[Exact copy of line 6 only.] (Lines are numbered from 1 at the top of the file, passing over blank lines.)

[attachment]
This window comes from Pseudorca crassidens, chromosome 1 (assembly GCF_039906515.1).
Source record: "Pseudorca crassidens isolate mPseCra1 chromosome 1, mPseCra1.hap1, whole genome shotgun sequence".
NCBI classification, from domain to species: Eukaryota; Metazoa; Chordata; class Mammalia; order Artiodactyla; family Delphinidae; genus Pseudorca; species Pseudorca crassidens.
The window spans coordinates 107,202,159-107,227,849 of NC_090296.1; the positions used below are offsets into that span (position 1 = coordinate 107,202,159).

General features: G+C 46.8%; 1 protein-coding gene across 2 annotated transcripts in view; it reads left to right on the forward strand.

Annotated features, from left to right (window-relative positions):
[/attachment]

Annotated features, from left to right (window-relative positions):